Too Many Decisions on the Road to the Rainbow Bridge
by Jamie Spannhake
March 21, 2021
The time has come to let my dog Samantha pass over the rainbow bridge. If you haven't heard that phrase before, it's the language that refers to the dying of a pet who crosses over to the afterlife, which is full of green fields, squirrels to chase, peanut butter, and love.
We had our consultation with the end-of-life care vet a few days ago, and things have declined significantly since then. Samantha can no longer get up on her own and is not eating. She told me this morning it is time for her to go.*
(*You may not think our dogs talk to us, and that's okay. Anyone I know who has gone through this experience says their dog let them know when it was time. That's my experience too.)
When we met with the vet last week, I felt overwhelmed by the many options we have: more medication, different herbs, let her go that day, wait until later, add antibiotics, change her food. Ultimately, the question is to either let her suffer until she dies, or perform a final act of mercy to give her freedom from pain and a body that no longer works.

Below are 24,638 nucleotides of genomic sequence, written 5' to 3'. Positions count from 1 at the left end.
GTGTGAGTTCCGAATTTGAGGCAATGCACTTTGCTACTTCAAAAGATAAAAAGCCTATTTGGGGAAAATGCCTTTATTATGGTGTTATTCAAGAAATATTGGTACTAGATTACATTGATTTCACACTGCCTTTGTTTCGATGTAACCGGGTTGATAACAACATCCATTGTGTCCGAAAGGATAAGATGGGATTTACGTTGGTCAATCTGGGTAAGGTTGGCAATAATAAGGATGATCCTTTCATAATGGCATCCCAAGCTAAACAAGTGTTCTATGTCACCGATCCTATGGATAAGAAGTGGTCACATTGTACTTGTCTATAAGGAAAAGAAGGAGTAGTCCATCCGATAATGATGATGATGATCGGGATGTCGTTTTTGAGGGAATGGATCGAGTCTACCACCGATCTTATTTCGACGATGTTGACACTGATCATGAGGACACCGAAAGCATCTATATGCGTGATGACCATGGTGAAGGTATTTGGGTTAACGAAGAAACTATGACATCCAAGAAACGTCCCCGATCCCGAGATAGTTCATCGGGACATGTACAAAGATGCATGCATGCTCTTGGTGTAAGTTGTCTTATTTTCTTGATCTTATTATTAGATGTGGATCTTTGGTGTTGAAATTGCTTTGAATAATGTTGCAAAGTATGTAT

My thought was: there are too many choices and I don't know what to do.
My ten-year-old daughter Sarah, who has been part of these discussions, said: "I like that the vet is giving us so many choices. We get to decide."
Two very different perspectives.
I think we as adults often suffer from "decision fatigue." We make so many decisions every day. Sometimes I just want people to tell me what to do. That was my experience with the vet: just tell me what to do because I don't know what is best. I don't know what to do.
But for children, who often feel that others are making many of the decisions that affect their lives, the plethora of options was a good thing.
I'm glad Sarah made her comment to me. It reminded me that I live in a country and place and time where I have the opportunity to make decisions about my life and the world around me.
To be able to decide to set my little Samantha free from pain and a failing body is a gift. She has lived a long, full, and fun life of 17 and half years. She has been with me through moves, marriage, divorce, fertility treatments, new jobs, a miscarriage, and a baby.
Thank you, Samantha. I love you. May you find many squirrels to chase as you run through the fields on the other side of the rainbow bridge.